Yeah, these are pretty good games. Well-made, fun to play, just a class act all around. New Super Mario Brothers. The Legend of Zelda: Four Swords Adventures. Custom Robo. Chibi Robo. The Typing of the Dead. Karaoke Revolution. What separates the Solid games from the Outstanding? The intangibles. The difference is in the level of emotional attachment the player has. Some games are enjoyable, but they just don't grab you the same way a classic does. This isn't a failing on the game's part; it often comes down to a personal preference. A solid game is always going to be worth playing, but it may get old after a while.

These are very specifically-targeted games. Cooking Mama. Master of Illusion. Earthbound. Strong Bad's Cool Game For Attractive People. Dragon's Lair. Rampage: Total Destruction. These games are usually Solid -- maybe even Outstanding -- but their appeal is very limited, and opinions can be very polarized. These games rely on the strength of a particular element, and they execute that element flawlessly. People who aren't fans of that element probably won't get as much out of the game -- so either you'll love it or you'll hate it.

Guilty Pleasure
At first glance, these games look Bad. They're unpolished, or they have terrible concepts, or the gameplay is completely broken, or it otherwise leaves the impression that not a lot of effort was put into it. And yet, something keeps you coming back to them. Pokemon Channel. Merchant Galactic. Duck Amuck. Battle of the Bands. Harvey Birdman: Attorney at Law. The difference between a Guilty Pleasure and a Niche game is that even the fans recognize that there's something wrong with it. But somehow, a gleam of charm shines through, and to a very particular set of people, that may make all the difference in the world.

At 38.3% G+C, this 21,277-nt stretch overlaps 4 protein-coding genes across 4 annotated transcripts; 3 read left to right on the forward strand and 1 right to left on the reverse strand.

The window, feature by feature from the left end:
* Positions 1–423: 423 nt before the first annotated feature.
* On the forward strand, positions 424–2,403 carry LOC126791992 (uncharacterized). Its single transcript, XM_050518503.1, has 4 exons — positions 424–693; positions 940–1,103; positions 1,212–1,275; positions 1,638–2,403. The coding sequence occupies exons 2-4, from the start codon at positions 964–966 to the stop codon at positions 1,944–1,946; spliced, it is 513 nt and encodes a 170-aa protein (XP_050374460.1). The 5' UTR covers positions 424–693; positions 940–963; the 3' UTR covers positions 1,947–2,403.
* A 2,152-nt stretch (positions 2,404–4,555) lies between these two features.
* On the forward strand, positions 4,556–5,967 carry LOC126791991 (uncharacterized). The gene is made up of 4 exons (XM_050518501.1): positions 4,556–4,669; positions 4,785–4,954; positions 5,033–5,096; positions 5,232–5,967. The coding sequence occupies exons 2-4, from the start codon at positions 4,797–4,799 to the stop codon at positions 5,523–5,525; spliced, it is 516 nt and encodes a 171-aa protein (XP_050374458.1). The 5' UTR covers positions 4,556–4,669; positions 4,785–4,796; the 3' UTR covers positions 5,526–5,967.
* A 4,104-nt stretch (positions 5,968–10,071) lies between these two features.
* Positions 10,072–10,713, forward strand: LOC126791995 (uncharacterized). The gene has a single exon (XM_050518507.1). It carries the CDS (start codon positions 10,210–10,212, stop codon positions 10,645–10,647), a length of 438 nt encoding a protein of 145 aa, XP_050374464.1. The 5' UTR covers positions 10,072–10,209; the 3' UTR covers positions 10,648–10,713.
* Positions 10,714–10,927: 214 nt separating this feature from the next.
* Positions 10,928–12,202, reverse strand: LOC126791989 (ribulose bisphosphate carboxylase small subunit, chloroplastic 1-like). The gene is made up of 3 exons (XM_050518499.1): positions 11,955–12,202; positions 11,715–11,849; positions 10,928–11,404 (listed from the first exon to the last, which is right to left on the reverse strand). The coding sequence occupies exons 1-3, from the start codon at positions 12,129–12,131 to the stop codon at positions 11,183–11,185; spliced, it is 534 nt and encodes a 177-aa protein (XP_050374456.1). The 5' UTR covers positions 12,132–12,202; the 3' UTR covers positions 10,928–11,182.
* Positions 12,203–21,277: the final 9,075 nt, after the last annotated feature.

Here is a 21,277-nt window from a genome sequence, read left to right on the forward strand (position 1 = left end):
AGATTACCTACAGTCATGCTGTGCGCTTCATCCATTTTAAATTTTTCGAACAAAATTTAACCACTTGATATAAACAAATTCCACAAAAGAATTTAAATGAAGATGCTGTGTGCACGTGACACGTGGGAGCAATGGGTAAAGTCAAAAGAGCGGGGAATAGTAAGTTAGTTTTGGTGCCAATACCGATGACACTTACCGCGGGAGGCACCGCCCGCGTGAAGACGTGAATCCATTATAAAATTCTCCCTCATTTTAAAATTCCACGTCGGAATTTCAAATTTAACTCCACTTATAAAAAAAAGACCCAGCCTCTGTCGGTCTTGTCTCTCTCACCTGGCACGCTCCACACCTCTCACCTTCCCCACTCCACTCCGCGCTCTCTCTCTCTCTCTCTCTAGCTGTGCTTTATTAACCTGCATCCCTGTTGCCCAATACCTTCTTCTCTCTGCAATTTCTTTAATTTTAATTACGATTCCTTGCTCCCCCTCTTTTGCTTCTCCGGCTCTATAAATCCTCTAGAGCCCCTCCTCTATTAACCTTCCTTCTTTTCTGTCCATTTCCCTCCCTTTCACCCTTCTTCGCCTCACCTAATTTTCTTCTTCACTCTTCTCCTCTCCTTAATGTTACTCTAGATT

This is the opposite of a Guilty Pleasure. A lot of time and effort has obviously been put into these games -- and indeed, many people may consider them to be Solid or even Outstanding -- but when it gets right down to it, you have to admit that you're just not enjoying yourself. The Legend of Zelda: The Ocarina of Time. Metroid. Rhythm Heaven. Blast Works. There's nothing wrong with these games, exactly -- they just didn't have your needs in mind when they were making it. It's like looking at a Niche game from the point of view of someone who doesn't "get it". The reviewer's basically throwing up his hands and saying, "Yeah, I really don't have any business playing this."

And finally, Bad games. Games with nothing to redeem them. Dragon's Lair: The Legend. The Great Waldo Search. Mario is Missing. Fun! Fun! Minigolf. They aren't fun to play, they look like they were phoned in by the B squad, they're just a waste of money all around. The very best a game like this can hope to offer is a Guilty Pleasure. I don't think of a lot of games as Bad these days -- I understand the appeal of most games even if I don't "get it" myself, and I've gotten better at wringing a Guilty Pleasure out of just about everything I play.

I don't expect anyone to adopt this system -- hell, I know I'm not going to. But I think it's a lot more useful to start thinking about games in these sorts of terms than it is to make everything a number.